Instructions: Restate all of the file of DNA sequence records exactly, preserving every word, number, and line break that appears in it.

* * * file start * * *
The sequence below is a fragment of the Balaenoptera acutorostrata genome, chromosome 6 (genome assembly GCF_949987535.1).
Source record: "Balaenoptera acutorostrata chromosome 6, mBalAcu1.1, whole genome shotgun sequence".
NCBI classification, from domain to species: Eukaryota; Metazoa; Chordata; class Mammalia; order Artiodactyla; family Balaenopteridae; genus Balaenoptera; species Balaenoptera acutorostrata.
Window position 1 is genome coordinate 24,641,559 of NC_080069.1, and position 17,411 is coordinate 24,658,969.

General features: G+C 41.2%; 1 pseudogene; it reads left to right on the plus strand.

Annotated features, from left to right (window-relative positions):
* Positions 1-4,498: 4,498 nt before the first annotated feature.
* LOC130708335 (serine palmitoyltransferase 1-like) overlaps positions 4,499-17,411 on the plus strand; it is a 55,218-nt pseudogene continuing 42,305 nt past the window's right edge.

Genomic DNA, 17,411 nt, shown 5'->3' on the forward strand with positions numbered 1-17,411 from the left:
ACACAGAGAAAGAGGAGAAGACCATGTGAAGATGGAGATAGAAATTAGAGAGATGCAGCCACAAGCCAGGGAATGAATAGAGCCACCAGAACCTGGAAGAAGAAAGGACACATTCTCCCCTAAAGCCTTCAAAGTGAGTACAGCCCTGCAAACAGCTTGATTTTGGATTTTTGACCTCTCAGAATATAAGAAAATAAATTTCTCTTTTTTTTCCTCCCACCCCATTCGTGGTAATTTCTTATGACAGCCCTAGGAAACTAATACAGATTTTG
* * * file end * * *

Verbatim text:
The sequence below is a fragment of the Balaenoptera acutorostrata genome, chromosome 6 (genome assembly GCF_949987535.1).
Source record: "Balaenoptera acutorostrata chromosome 6, mBalAcu1.1, whole genome shotgun sequence".
NCBI classification, from domain to species: Eukaryota; Metazoa; Chordata; class Mammalia; order Artiodactyla; family Balaenopteridae; genus Balaenoptera; species Balaenoptera acutorostrata.
Window position 1 is genome coordinate 24,641,559 of NC_080069.1, and position 17,411 is coordinate 24,658,969.

General features: G+C 41.2%; 1 pseudogene; it reads left to right on the plus strand.

Annotated features, from left to right (window-relative positions):
* Positions 1-4,498: 4,498 nt before the first annotated feature.
* LOC130708335 (serine palmitoyltransferase 1-like) overlaps positions 4,499-17,411 on the plus strand; it is a 55,218-nt pseudogene continuing 42,305 nt past the window's right edge.

Genomic DNA, 17,411 nt, shown 5'->3' on the forward strand with positions numbered 1-17,411 from the left:
ACACAGAGAAAGAGGAGAAGACCATGTGAAGATGGAGATAGAAATTAGAGAGATGCAGCCACAAGCCAGGGAATGAATAGAGCCACCAGAACCTGGAAGAAGAAAGGACACATTCTCCCCTAAAGCCTTCAAAGTGAGTACAGCCCTGCAAACAGCTTGATTTTGGATTTTTGACCTCTCAGAATATAAGAAAATAAATTTCTCTTTTTTTTCCTCCCACCCCATTCGTGGTAATTTCTTATGACAGCCCTAGGAAACTAATACAGATTTTG